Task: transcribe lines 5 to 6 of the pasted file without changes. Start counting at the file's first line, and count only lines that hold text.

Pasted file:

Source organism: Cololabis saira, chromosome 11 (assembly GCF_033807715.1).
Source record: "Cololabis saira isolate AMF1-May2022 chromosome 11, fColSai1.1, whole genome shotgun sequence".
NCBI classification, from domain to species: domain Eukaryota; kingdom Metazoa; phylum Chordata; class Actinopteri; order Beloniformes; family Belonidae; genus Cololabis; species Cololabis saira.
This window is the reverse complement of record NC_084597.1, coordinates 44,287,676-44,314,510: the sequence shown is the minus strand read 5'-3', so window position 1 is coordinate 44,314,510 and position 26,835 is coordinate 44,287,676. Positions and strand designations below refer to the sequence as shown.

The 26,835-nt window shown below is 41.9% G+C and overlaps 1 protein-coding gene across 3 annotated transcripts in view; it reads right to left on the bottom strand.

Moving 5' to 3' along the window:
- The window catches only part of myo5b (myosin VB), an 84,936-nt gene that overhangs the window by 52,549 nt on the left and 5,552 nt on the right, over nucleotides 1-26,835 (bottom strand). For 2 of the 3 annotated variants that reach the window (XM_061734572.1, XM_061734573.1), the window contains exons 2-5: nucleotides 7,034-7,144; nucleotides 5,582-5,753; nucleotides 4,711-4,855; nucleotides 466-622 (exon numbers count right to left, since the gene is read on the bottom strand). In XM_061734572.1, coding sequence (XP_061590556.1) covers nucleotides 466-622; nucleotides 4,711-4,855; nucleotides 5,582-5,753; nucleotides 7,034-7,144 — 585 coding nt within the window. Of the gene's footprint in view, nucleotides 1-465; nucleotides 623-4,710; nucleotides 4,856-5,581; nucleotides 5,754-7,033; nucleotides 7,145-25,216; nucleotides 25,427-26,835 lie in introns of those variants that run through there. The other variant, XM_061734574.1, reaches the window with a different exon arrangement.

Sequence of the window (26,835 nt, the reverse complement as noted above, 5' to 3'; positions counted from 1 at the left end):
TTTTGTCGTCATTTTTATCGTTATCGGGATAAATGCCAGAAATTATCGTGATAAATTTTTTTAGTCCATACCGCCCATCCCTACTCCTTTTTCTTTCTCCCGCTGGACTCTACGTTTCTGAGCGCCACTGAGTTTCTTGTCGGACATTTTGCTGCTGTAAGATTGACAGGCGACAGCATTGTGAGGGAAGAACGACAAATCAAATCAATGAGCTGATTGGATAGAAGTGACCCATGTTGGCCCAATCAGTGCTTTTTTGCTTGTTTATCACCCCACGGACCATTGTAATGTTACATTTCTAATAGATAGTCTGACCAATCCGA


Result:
The 26,835-nt window shown below is 41.9% G+C and overlaps 1 protein-coding gene across 3 annotated transcripts in view; it reads right to left on the bottom strand.

Moving 5' to 3' along the window: